In honor of Inauguration Day in the U.S today (along with Martin Luther King´s Day), we´re bringing you a sneak peek at one of the episodes from a new interactive documentary series we are working on called Unspeak.
Based on the book of the same title by amazing British author Steven Poole, Unspeak is a series that looks at how language can smuggle persuasion into description.
Think of words like war on terror, weapons of mass destruction, climate change; failed asylum-seekers, file-sharing, austerity measures, oil spill, erectile dysfunction.
There’s rarely any such thing as perfectly neutral vocabulary. George Orwell, who wrote about Newspeak in 1984, thought that, language could be as clear as a window-pane. It can’t: every word is a rhetorical choice, and comes cocooned in a web of associations and ideas. But the choice of these associations can be more or less deceptive.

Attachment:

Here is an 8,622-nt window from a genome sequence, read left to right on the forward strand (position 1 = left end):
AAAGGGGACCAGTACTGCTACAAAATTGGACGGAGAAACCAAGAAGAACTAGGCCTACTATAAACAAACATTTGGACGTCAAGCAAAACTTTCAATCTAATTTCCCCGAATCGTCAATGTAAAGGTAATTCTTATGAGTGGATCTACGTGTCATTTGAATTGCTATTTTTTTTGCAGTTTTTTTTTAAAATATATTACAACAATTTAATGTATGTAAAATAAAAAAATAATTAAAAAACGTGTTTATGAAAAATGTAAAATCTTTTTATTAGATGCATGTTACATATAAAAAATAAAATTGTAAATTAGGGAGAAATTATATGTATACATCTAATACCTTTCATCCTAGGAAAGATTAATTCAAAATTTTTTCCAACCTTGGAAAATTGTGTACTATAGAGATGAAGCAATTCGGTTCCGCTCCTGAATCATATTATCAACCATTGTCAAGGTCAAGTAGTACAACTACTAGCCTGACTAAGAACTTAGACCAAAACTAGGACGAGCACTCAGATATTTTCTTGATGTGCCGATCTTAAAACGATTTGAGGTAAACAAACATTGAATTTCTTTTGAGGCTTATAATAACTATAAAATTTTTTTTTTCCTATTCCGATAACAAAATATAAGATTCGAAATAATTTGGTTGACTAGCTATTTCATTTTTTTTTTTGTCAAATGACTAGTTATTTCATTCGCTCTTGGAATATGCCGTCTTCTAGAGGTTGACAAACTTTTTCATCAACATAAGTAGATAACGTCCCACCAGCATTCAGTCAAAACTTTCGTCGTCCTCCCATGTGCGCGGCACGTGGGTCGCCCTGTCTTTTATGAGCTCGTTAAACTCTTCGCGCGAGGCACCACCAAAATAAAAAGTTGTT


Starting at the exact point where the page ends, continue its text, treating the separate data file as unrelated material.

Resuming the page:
The 2012 Presidential campaign (and it´s gloriously amusing debates) presented voters with a wealth of new Unspeak talk. From juvenile name-calling terms like Obamacare and Romnesia to a crucial choice between top-down and trickle-down, both side accidentally picked up the other´s weapon of Unspeak.
Back on Election Day, the choice was clear. Would citizens vote for a safe, trickle-down network of ladders for middle-class families, decorated with pennants that read “You didn’t build that”; or a strong, top-down plan to build more peaceful battleships loaded with binders full of women? Only America could decide.
Unspeak is language that deliberately loads the dice.
Once we tune in to Unspeak, we start seeing and hearing it everywhere. And then, perhaps, we can fight back.
Watch the Elections episode and tune in to Unspeak used during the 2012 elections.